Monday, August 20, 2012

Making Sauerkraut

 Sauerkraut just waiting to be made!

I have to be honest. When I was a kid, sauerkraut was one of the most disgusting things I ever could imagine eating. My dad would eat it on occasion, but I could barely stand the sight of it let alone the smell. Now I was a fairly picky eater. This was partially my own fault, but it was partially how we ate as a family. We ate pretty healthy foods, but we did not eat a wide variety of foods. If my mom would have brought in a bunch of new foods, the chances of us eating them would have been awfully slim.

Fast forward a few decades and I eat everything. I started trying new foods on a regular basis after I started living on my own and started cooking for myself. Now there is not really any food or drink that I will not eat. Well, I take that back. Goat head stew. That is one meal I will never eat... again. I did eat it once, and that was enough. So other than goat head stew, I will eat anything.

I decided to try sauerkraut again a few years ago when I was in Germany. I thought that if anyone could make sauerkraut the right way, if there was any chance that I would overcome my sauerkraut aversion, than it would have to be in Germany. Sauerkraut was offered in every restaurant and deli that I entered. With so many people eating sauerkraut so often, I needed to see what I had been missing. As it turns out, I was missing a lot. There are hundreds of varieties of sauerkraut, all with that characteristic and wonderful sour, tangy flavor which turns out to be the product of lactic acid fermentation.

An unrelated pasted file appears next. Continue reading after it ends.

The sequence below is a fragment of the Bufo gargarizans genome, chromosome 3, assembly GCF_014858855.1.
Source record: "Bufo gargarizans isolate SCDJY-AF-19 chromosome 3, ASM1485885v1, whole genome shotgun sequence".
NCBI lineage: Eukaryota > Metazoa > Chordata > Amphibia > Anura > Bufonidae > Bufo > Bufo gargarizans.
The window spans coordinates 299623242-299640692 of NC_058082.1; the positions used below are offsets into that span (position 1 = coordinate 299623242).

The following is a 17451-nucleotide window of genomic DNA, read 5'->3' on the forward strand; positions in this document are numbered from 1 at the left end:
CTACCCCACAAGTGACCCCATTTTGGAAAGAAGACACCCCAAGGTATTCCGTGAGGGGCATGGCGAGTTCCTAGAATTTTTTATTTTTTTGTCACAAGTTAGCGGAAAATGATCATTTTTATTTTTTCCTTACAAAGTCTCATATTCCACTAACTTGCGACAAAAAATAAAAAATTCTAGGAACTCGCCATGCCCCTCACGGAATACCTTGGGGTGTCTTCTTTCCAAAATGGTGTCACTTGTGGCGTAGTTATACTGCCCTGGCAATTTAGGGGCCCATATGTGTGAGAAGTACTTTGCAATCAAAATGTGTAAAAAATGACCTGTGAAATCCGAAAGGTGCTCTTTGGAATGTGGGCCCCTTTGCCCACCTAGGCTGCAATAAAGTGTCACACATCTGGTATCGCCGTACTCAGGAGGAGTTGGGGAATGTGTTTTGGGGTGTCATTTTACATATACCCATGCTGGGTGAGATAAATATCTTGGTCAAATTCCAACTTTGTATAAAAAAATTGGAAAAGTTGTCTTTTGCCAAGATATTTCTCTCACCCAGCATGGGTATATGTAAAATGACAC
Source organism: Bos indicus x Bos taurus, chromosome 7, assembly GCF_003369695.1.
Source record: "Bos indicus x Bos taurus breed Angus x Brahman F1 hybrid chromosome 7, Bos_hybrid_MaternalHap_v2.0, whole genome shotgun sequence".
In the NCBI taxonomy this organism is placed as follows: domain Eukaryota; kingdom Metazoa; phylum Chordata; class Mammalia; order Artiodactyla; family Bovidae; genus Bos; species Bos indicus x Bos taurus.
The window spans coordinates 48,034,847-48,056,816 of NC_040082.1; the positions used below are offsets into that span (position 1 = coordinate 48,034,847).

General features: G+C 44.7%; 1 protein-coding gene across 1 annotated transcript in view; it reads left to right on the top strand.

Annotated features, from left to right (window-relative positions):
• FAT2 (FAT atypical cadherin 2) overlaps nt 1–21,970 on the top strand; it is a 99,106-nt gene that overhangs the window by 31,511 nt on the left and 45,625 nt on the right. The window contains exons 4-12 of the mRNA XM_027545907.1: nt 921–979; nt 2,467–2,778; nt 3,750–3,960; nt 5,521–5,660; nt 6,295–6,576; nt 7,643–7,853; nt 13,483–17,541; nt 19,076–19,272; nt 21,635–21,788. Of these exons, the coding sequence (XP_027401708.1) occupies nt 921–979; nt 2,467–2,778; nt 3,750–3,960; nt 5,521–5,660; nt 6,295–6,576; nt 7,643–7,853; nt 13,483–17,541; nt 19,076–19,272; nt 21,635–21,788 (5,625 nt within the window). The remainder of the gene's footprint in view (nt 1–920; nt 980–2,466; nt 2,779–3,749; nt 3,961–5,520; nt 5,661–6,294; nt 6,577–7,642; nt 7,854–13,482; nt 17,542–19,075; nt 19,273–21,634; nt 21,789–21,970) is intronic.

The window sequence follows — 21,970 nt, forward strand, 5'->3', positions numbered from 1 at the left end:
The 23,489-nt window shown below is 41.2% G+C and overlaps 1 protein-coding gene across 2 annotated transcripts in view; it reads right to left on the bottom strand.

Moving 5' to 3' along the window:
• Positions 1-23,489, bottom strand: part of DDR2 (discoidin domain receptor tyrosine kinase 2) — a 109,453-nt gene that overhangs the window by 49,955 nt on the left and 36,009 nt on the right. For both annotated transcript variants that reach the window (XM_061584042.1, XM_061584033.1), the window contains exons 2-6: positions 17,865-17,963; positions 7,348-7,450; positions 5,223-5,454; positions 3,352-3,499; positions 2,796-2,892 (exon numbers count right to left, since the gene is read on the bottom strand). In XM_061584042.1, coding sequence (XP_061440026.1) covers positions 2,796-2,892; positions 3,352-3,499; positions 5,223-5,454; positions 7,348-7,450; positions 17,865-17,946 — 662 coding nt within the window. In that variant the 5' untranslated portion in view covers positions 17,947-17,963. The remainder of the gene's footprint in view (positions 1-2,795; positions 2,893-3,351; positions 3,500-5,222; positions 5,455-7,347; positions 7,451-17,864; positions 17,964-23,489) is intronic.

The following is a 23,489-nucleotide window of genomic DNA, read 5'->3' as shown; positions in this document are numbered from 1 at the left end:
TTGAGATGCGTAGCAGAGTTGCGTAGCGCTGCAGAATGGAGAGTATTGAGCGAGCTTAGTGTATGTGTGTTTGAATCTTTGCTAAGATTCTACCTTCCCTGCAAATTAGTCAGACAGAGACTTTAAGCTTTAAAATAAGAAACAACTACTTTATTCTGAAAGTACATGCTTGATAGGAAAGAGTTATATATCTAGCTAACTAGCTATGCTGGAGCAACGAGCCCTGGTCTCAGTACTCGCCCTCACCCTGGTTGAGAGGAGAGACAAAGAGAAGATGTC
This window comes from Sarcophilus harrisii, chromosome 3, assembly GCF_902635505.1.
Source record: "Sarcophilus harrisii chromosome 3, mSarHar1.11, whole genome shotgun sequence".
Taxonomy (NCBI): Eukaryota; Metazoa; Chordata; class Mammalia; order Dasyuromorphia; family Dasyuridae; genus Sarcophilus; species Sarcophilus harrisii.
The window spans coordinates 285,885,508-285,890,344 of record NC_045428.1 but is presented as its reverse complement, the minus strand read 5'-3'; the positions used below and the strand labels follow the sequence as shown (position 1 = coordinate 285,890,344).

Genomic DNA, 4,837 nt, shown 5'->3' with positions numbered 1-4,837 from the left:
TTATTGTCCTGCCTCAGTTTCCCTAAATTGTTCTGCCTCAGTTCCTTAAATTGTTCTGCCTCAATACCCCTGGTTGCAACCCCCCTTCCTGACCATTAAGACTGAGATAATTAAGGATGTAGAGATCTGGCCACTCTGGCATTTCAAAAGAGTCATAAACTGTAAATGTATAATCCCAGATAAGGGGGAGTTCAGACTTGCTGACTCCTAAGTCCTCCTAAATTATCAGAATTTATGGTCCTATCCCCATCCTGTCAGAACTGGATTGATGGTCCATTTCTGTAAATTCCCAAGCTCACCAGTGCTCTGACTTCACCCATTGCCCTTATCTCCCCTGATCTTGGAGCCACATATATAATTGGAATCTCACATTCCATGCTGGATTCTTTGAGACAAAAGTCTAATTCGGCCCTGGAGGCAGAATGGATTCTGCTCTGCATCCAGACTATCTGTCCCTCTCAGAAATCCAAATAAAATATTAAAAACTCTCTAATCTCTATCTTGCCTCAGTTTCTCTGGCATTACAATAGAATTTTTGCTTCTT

After getting settled here in the Azores, I finally got up the nerve to try my hand at making sauerkraut. I ferment beer and apple cider, why not cabbage?

As it so happens, making sauerkraut is extremely simple. All you really need is some cabbage and some salt. That's it. I made mine slightly more complicated by adding carrots and onion. The photo at the top shows everything I used.

So here it is. This is the method I used:
  1. Chop cabbage up into 1/8-1/4 inch ribbons (like you are making cole slaw).
  2. Chop the onions the same way - I chopped my even thinner
  3. Shred the carrots
  4. Sprinkle on some salt - roughly 3 tablespoons is what I used for 2 heads of cabbage
  5. Put everything into a large bowl
  6. Mash it all up with your hands... I mean really grab some handfuls and squeeze the juice out of it, literally. Just crush it as much as you can over and over and over, mixing everything up as you go.
  7. Eventually, you will be accumulating fluid at the bottom of the bowl, this is the goal, this is your natural "brine"
  8. Put the cabbage mixture and brine into a crock or large mouth jar.
  9. Press the cabbage down firmly and repeatedly until the brine covers the mix.
  10. Place a smaller plate or lid on top of the cabbage to keep it covered.
  11. Place a weight of some sort (jar of water, ziplock bag of water, clean rock, etc.) on top of the plate. This keeps the cabbage all submerged under the brine.
  12. Taste it every few days. You'll need to repack the sauerkraut everytime you take out a sample, but this takes less than a minute.

The first few days, this sauerkraut was not great. It wasn't bad, but it tasted more like a soggy coleslaw. Then within about a week, the fermentation really got going. There was a layer of frothy bubbles pouring out from the sides of the plate I was using to keep the cabbage submerged. Underneath was a tangy, crunchy, pretty darn good sauerkraut. I am really excited to see how this matures over the next few weeks to months.


  1. Ok...interesting. This is one of those...I will never eat it again foods for me. But, just maybe I will give it a try with our Red Mammoths this year.

  2. I suggest for a batch this summer trying Daine SanFillipo's recipe for Jalapeno Kraut in the book Practical Paleo. I made 4 batches of kraut last summer, the jalapeno is the best (and too spicy for my kids, so more for me!)